Music can be a Glorious Vocation, but…

Part of my life as a professional musician involves leaving my home, family, and regular jobs and traveling to different locations around the country to play concerts. Classical organ concerts don’t involve tour buses, groupies, or wild after-parties (except with mostly folks over 60 and then the gatherings are decidedly tame events!) But I do play on concert series at churches and colleges and get paid to do so, usually enough to cover my costs and have something left over, but no one’s getting rich playing organ concerts.

This weekend, I’m playing a concert in the area where I grew up, central Pennsylvania. A beautiful new organ was installed recently in a big Presbyterian church in downtown Harrisburg, built by the Canadian organ building company Letourneau (since 1979, hand crafting organs in Quebec). Yes, there are still companies who build pipe organs. This grand instrument sits in the back balcony of a historic building, stately while it looks out over the sanctuary, and fills the space with a plethora of colorful sounds, from delicate flutes to festive trumpets, as well as special features likes chimes and bells. Unlike a concert pianist, who might need about 10 minutes to adjust to a new instrument before a performance, organists need many hours to prepare a program on an unfamiliar organ. I’d estimate this weekend I’ll spend about 14 hours setting up my pieces and rehearsing them before the concert.

My parents, who are also musicians, still live in central PA, and have been inviting their friends, relatives, and colleagues from their decades spent as musicians in this area, to my concert. Many of them remember me from my youth, or are happy to support my parents. One was surprised the other day while driving around town, to notice my name on a billboard, advertising the church’s organ concert series, and he texted my mom a picture. I must admit, this was a first for me! Frankly, I’ve never seen organists on a billboard before. You’d better believe I put that picture up on my Instagram account – i_luv_schnitgers, (an organist allusion). I avoid politics altogether, keep pictures of our kids to a minimum, occasionally feature nature shots, and mostly post notable organs, including this weekend’s instrument.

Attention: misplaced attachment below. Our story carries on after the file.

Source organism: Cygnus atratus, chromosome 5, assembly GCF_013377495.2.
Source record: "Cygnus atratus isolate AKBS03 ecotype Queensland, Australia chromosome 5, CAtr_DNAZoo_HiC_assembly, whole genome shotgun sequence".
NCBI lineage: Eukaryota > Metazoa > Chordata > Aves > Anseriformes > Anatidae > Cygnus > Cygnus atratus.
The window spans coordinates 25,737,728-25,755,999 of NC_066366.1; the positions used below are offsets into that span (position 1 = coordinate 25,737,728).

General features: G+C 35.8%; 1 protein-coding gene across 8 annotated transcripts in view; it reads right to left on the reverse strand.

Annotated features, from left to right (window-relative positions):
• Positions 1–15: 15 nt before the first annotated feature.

Closer to home, I attended a rehearsal the other night that was pretty inspiring, but maybe not for the reasons you might assume. As the organ prof at Calvin University, I was invited to play with the Calvin Community Symphony on a piece that involves an organ as part of the ensemble. While a few folks in the room, like me, were there as guests, paid for our time and special expertise, most of the 60ish (?) other folks sitting in this rehearsal on a Tuesday night were there purely because they love music, and want to make music together, and create a beautiful experience for others.

Professional musicians can be a cynical bunch at times, wondering what’s in it for us. What’s the fee, how much exposure, who else will be there? Partly, you can’t blame us. Spending decades of your life, and going into debt for degrees to master a vocation, without any assurances that you’ll be able to earn barely a living wage (never mind luxuries like health insurance or job security) can find even a cheerful person like myself, who usually loves music and what I do, texting grumpily to a friend about the frustrations and disappointments of it all on a bad day.  But that room on Tuesday night was full of musicians working hard to make something beautiful together, just for the joy of it. That experience wiped the grump right off my face, at least for a few weeks.

Music can be a glorious vocation. We who are skilled and trained, have the time and ability, and have found a way to make it work for us practically, are lucky to have such an outlet in our lives, and such a way to connect and share with others through it. It is a gift not always appreciated, and usually not compensated for properly in our modern society. That goes for all of the arts, and some other vocations as well (journalism, for instance), but that all might be the topic for an entirely different essay! For today, I’ll just say, I’m feeling grateful and lucky to be doing what I do.

Rhonda Sider Edgington is a professional organist, organ professor, and church musician who writes about music and life, sometimes in poetry, sometimes in letters to friends, and sometimes in the Holland Sentinel.